Ever been in a classroom and someone walks into the room? One member of the class turns and looks, and without even thinking, the rest of the classroom does too.

Ever been at a rugby game when there’s a lull in the action? Then one slightly well oiled chap starts to sing a chant and the rest of the crowd join in.

This is ‘social proof’ at play. We’re evolutionarily hardwired to be group animals.

Here’s a great example:

Herd instinct

This herd instinct is a legacy of our ancestors, when if one person started running because of perceived danger, it was probably better for you to do likewise, lest a wild animal catch you unaware. Those who acted differently than the group probably exited the gene pool.

That’s why in modern times, individuals feel that they are behaving correctly when they’re behaving the same as other people, particularly if it’s a large group of other people.

This is partly why crushes at big events are so nonsensically dangerous. Alone, each person in the crowd would be unlikely to start running because of some danger or a gate opening. But in a crowd, we’re reduced to our base state of following what others do. Social proof is also the reason why sects commit collective suicide, why the Nazis got into power and partly why financial bubbles occur.

So we know that this invisible power of peer pressure can warp common sense.

But in a world of social media, where we can follow what everyone, from celebrities to friends is doing at all times, social proof is also incredibly important to understand for marketers.

People like me

It’s never been easier to see what the group thinks in real time. Because most of what consumers or brands do online is actually layered on top of a voting system (favourite, RT, like, heart, review, comment) . That makes it far easier to see what ‘people like me’ like.

That’s also why Facebook’s advertising is so effective – showing those little avatars of your friends alongside a brand name gives increased credence to the brand.

This compulsion to do what the group does is also key part of the science of why things go viral. According to a fascinating NYT piece, peer pressure is hardwired into our brains, without us even knowing:

In an experiment, researchers asked teenagers to contribute some of Instagram photos, while scientists analysed their brain activity with functional magnetic resonance imaging.

As part of the experiment, the teens could also see how many likes had been given to each photo. Although the researchers had assigned the likes as part of the experiment, the teenagers were given the impression that the endorsements came from their peers.

When the youngsters viewed images that had a lot of likes, there was greater activity in neural regions of the brain involved with reward processing, social cognition, imitation and attention, researchers said, compared with neural reactions when the teens looked at photos with fewer likes.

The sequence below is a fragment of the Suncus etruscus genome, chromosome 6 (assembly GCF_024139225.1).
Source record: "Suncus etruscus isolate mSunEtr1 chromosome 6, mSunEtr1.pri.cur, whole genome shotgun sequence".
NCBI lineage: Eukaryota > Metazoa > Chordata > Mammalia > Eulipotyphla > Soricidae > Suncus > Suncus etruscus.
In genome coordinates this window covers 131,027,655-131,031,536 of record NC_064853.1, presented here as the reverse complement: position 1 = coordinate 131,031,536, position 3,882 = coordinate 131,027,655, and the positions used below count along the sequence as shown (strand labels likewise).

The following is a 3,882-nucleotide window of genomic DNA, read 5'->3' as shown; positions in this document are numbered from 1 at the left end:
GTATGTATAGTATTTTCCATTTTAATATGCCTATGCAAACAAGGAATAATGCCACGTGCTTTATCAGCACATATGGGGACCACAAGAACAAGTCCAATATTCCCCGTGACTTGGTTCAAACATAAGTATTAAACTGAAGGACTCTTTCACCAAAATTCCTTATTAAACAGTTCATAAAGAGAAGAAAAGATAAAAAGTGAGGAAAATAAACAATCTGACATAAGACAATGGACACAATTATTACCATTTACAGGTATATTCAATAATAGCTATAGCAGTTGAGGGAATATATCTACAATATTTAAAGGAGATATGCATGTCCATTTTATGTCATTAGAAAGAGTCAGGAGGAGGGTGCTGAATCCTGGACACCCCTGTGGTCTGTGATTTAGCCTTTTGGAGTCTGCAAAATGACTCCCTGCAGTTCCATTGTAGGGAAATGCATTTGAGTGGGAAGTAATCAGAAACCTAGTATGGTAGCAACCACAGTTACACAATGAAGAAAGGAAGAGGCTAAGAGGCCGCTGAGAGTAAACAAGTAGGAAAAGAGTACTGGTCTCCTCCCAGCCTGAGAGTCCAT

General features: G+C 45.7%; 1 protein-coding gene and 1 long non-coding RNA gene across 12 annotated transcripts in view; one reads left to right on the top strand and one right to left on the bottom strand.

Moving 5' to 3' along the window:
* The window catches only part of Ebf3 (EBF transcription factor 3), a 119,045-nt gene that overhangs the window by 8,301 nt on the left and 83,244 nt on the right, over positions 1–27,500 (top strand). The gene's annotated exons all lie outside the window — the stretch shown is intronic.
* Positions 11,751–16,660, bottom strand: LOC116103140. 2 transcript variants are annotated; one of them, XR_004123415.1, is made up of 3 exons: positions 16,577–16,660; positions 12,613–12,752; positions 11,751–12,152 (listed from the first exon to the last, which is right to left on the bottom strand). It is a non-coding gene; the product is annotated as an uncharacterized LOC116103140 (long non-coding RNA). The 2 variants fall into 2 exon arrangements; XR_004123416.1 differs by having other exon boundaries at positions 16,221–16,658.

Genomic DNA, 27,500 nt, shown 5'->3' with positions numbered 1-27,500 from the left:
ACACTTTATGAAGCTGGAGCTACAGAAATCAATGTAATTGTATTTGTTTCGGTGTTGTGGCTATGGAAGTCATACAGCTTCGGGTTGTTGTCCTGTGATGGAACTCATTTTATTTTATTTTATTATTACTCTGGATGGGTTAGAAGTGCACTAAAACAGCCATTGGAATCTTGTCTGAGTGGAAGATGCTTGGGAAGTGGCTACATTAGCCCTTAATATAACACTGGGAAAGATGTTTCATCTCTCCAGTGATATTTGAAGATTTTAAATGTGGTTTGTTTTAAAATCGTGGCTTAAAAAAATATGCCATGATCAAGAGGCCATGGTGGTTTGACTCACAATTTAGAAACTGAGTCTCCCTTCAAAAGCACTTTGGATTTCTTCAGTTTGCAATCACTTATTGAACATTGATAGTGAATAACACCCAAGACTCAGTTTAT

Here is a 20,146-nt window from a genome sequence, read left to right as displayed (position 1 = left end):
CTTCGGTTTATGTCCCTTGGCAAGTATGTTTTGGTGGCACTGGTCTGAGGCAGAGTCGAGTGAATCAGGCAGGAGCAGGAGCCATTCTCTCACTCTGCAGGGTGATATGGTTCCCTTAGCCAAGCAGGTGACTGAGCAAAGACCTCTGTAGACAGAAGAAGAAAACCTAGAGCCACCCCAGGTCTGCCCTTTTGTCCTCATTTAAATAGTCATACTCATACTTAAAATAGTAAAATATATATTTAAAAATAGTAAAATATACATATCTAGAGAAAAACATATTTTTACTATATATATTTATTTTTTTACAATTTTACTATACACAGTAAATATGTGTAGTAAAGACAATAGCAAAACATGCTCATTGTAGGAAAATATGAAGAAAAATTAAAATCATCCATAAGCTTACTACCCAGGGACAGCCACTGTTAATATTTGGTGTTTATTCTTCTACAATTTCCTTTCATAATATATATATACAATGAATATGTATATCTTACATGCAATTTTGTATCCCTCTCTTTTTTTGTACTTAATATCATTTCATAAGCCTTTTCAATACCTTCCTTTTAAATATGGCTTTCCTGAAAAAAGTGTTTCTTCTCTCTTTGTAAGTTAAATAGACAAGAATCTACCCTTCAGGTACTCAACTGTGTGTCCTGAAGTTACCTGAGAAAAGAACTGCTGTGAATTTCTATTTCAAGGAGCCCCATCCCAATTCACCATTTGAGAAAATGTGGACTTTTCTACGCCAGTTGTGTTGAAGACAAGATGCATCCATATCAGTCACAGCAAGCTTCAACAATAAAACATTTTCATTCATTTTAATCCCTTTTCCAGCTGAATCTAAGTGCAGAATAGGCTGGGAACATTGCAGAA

The effect was magnified when they saw an image they themselves had contributed which had received a large number of likes, researchers said.

Teenagers were more likely to give a like to an image that had already gotten dozens of likes, even if it was a fairly banal picture of a plate of food or a pair of sunglasses. They were less apt to like the same kind of image if it had gotten few likes.

Basically, the respondents took their cues from whether others had liked the photo, rather than using their own opinion to make a decision.

The content was irrelevant, the social proof of other people liking it was all that matter.


So the more likes that a piece of content had already gotten, the more likely this activity was to compound and create a snowball effect.

Similarly, digital video analysts Unruly have released research that backs up the importance of early momentum. According to the brand, in 2013, around 10% of video views came in the first two days.

In 2014, around 18% of views happened by day two and in 2015, around 25%.


This may seem like a small point, but it’s actually revelatory. A similar thing happens on Facebook, Instagram, Twitter, Tripadvisor and Reddit. It means that the content that brands put onto social channels must get early traction in order to be effective. 

If not, then you lose all momentum, the social proof/herd effect is lost and no matter if the content is great or not, it’s seen by sub optimal amount of people.


So what are the key takeaways for marketers?

Firstly,  support your content with advertising early in its lifecycle. Don’t wait to turn it on, have it ready to go when the video goes live.

Also, ensure that your content plan leaves room for reactivity, and also that you’re posting at the right time for your audience (Facebook insights tools will help here). More early likes serve as a social cue, orienting or alerting people to what is cool or socially appropriate. That’s why a certain Irish male media brand purchases thousands of fake Instagram followers when its entering new markets to give the illusion of group acceptance.

Screen Shot 2016-08-06 at 13.05.38

And most importantly, endorsements are incredibly powerful, if you get the right person endorsing. Irish consumers are the most cynical in Europe, but we do value the opinions of people like us. Consumer reviews are the second top online research channel after search engines, while a word of mouth recommendation from a friend or influencer is the second top method of brand discovery after T.V. Yet we rarely optimise for these channels of influence. Similarly, 35% of Irish consumers actively write reviews, so for a brand, getting the testimonial/social proof effect right can have a huge impact on your bottom line.